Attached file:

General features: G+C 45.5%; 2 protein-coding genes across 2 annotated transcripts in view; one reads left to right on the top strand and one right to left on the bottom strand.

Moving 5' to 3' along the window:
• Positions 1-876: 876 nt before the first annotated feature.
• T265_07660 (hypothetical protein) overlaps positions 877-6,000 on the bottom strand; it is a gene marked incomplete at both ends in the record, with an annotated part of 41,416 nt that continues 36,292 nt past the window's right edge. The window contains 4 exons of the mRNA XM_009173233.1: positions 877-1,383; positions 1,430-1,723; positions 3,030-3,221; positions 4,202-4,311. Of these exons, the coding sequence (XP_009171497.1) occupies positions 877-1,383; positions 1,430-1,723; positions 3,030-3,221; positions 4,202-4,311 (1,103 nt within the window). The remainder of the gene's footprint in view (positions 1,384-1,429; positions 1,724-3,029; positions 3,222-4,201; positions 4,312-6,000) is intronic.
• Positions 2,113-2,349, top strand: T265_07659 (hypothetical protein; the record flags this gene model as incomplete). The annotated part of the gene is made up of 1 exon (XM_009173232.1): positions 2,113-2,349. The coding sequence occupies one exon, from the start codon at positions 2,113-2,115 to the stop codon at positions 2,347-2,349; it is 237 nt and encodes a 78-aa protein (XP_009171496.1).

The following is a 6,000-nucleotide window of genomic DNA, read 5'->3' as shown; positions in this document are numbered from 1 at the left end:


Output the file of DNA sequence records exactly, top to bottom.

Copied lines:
General features: G+C 45.5%; 2 protein-coding genes across 2 annotated transcripts in view; one reads left to right on the top strand and one right to left on the bottom strand.

Moving 5' to 3' along the window:
• Positions 1-876: 876 nt before the first annotated feature.
• T265_07660 (hypothetical protein) overlaps positions 877-6,000 on the bottom strand; it is a gene marked incomplete at both ends in the record, with an annotated part of 41,416 nt that continues 36,292 nt past the window's right edge. The window contains 4 exons of the mRNA XM_009173233.1: positions 877-1,383; positions 1,430-1,723; positions 3,030-3,221; positions 4,202-4,311. Of these exons, the coding sequence (XP_009171497.1) occupies positions 877-1,383; positions 1,430-1,723; positions 3,030-3,221; positions 4,202-4,311 (1,103 nt within the window). The remainder of the gene's footprint in view (positions 1,384-1,429; positions 1,724-3,029; positions 3,222-4,201; positions 4,312-6,000) is intronic.
• Positions 2,113-2,349, top strand: T265_07659 (hypothetical protein; the record flags this gene model as incomplete). The annotated part of the gene is made up of 1 exon (XM_009173232.1): positions 2,113-2,349. The coding sequence occupies one exon, from the start codon at positions 2,113-2,115 to the stop codon at positions 2,347-2,349; it is 237 nt and encodes a 78-aa protein (XP_009171496.1).

The following is a 6,000-nucleotide window of genomic DNA, read 5'->3' as shown; positions in this document are numbered from 1 at the left end: